Problems With Gambling


Gambling is an activity in which people risk something of value, such as money or other goods, on the outcome of a random event. It may also be done with non-money items of value, such as marbles or pogs (small discs used in games such as Magic: The Gathering) and can involve betting against others.

Some people enjoy gambling and don’t experience any problems, but others become hooked. Problems with gambling can range from trivial to severe, and affect anyone from any background, including those of any race or religion, age or gender, who are rich or poor, urban or rural, male or female, educated or not, or with any kind of job.

The reasons why some people become addicted to gambling aren’t well understood, but it seems to be related to the way that the brain learns through rewards. Some people develop a tolerance to the dopamine generated by winning, so that they need to gamble more and more in order to experience that same feeling. They can’t walk away – it’s as if they need that dopamine hit to function properly.

Those who suffer from gambling addiction are driven by their desire to replicate early big wins, and they find it difficult to control their behaviour even when they recognise that they’re doing harm to themselves or those around them. Their impulsivity is exacerbated by boredom susceptibility, use of escape coping, a poor understanding of random events, and the fact that they’re trying to deal with some sort of stress or depression.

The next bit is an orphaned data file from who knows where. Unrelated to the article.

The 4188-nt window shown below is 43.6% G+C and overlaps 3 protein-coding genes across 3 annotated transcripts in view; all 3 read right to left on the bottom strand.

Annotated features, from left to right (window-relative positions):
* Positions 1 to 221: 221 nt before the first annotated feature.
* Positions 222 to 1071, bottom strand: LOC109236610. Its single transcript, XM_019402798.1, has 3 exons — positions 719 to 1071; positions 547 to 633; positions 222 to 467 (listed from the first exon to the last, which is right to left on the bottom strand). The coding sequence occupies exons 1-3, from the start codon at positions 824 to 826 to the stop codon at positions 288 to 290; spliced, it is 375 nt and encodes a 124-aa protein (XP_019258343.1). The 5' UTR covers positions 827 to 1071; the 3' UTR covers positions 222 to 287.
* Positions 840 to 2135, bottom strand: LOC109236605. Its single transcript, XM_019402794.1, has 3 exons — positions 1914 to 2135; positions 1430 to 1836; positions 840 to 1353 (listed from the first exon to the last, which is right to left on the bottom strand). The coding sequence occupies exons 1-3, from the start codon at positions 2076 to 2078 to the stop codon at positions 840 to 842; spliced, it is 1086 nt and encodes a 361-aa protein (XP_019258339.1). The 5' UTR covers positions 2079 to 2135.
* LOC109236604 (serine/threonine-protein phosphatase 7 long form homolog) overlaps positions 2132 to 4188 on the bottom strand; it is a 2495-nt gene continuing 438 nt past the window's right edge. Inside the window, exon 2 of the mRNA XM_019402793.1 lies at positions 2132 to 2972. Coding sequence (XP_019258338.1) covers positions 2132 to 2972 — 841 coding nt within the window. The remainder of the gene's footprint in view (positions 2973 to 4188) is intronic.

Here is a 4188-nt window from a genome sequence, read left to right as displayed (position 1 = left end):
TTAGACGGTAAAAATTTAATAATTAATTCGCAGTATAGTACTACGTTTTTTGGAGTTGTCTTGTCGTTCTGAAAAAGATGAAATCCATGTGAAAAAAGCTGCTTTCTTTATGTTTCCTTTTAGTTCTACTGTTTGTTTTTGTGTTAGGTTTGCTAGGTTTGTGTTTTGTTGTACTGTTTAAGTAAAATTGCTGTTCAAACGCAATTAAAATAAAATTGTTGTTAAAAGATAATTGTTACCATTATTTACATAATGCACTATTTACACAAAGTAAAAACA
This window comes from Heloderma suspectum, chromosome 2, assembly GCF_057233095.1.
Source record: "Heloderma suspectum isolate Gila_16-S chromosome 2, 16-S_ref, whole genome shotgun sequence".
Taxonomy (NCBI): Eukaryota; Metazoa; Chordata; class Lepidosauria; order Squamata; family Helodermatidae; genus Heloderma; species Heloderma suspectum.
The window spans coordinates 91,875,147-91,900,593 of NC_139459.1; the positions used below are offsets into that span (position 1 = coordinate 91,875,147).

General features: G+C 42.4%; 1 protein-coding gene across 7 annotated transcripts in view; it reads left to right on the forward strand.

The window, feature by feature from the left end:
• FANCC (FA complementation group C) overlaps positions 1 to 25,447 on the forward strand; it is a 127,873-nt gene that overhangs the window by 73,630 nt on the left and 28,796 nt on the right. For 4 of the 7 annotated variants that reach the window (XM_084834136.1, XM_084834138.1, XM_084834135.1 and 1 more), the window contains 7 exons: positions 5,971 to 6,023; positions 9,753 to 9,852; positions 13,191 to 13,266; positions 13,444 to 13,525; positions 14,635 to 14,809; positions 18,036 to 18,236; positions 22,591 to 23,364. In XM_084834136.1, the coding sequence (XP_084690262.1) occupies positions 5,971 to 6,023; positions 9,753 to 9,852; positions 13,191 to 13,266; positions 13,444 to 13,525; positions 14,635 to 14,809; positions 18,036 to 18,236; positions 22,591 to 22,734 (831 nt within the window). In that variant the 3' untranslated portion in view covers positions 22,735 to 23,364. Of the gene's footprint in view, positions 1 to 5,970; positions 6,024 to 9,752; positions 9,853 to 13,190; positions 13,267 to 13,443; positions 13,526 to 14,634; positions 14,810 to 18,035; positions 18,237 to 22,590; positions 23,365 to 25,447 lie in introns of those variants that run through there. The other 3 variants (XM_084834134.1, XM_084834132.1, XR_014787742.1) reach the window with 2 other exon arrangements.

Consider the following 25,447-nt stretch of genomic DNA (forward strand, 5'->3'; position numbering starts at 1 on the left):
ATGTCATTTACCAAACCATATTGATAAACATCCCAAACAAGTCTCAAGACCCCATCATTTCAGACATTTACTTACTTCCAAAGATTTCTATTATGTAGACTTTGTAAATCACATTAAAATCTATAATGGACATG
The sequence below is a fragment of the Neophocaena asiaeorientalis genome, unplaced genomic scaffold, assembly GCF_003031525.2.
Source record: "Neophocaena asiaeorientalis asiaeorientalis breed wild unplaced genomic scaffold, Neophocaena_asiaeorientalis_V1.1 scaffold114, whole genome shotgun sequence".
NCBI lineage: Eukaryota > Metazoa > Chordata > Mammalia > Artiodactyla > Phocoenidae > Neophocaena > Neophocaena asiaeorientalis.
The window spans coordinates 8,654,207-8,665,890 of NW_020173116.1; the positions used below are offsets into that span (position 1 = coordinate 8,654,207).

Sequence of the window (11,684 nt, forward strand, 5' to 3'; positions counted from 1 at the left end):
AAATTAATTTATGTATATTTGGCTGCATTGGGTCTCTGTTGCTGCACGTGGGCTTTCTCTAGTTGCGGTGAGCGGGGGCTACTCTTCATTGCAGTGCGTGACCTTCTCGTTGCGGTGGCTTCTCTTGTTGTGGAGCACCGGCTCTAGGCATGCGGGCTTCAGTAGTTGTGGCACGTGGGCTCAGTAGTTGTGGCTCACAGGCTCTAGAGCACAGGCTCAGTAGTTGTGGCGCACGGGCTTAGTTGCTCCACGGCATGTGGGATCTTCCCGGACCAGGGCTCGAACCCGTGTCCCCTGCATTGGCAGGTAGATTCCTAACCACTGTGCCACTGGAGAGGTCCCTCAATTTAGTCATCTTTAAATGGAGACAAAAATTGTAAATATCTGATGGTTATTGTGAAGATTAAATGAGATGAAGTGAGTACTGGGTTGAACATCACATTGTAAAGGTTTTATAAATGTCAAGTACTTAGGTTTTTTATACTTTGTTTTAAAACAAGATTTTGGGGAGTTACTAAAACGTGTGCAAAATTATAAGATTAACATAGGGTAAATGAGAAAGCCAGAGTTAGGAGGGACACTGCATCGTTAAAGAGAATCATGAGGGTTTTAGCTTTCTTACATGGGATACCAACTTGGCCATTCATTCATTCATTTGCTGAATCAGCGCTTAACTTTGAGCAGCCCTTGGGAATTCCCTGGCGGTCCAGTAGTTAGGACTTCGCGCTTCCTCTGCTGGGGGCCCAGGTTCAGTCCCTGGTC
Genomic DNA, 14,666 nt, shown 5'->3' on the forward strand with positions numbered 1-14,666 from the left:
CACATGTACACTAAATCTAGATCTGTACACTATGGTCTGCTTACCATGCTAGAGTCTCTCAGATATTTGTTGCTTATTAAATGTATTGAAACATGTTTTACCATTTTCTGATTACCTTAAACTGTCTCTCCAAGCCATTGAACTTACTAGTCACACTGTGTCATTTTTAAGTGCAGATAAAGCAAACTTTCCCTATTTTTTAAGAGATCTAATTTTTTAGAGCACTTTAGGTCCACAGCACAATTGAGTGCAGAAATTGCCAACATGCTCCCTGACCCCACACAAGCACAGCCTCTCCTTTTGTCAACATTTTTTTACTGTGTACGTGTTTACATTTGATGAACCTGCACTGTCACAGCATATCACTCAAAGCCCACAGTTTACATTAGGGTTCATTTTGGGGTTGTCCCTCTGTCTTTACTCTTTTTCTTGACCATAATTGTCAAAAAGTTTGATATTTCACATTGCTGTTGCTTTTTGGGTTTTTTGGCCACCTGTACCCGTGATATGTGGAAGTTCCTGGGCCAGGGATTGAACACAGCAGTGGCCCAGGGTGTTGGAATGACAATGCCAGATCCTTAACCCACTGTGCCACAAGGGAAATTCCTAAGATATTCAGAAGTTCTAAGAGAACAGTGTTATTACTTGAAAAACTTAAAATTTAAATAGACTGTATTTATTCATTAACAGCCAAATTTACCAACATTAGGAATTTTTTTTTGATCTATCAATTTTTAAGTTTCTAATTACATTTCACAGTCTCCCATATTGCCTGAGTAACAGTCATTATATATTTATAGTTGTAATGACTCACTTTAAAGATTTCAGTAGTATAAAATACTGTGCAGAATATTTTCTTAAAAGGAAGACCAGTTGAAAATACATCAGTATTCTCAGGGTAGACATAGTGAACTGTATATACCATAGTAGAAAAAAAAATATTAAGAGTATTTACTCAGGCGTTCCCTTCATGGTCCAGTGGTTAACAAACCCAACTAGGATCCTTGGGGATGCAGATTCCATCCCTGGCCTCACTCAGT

In addition, they tend to overestimate their chances of winning because they can recall immediate examples of previous successes – e.g. stories they have seen on the news of people winning big, or memories of themselves throwing dice in a certain way or wearing their lucky clothes. This is known as ‘partial reinforcement’, where people can be conditioned to expect rewards even if they don’t receive them all the time.

All of these factors can be combined to cause a person to be addicted to gambling, and the consequences of this can be devastating. Fortunately, help is available, and the services that provide support, assistance and counselling for those who have issues with gambling can be found here. They can offer practical and psychological support to both the individual and their families. They can also work with GPs to ensure that individuals who have a problem are receiving appropriate care and support. This can help minimise the effects of a problem and prevent it from getting out of hand. If you have any concerns about a friend or relative’s gambling, contact them straightaway. They will probably be unable to hide their actions, and will probably be reluctant to admit that they have a problem – but that doesn’t mean that they can’t get help. This can be in the form of treatment, support and advice, or simply by a discussion between the family members about their situation.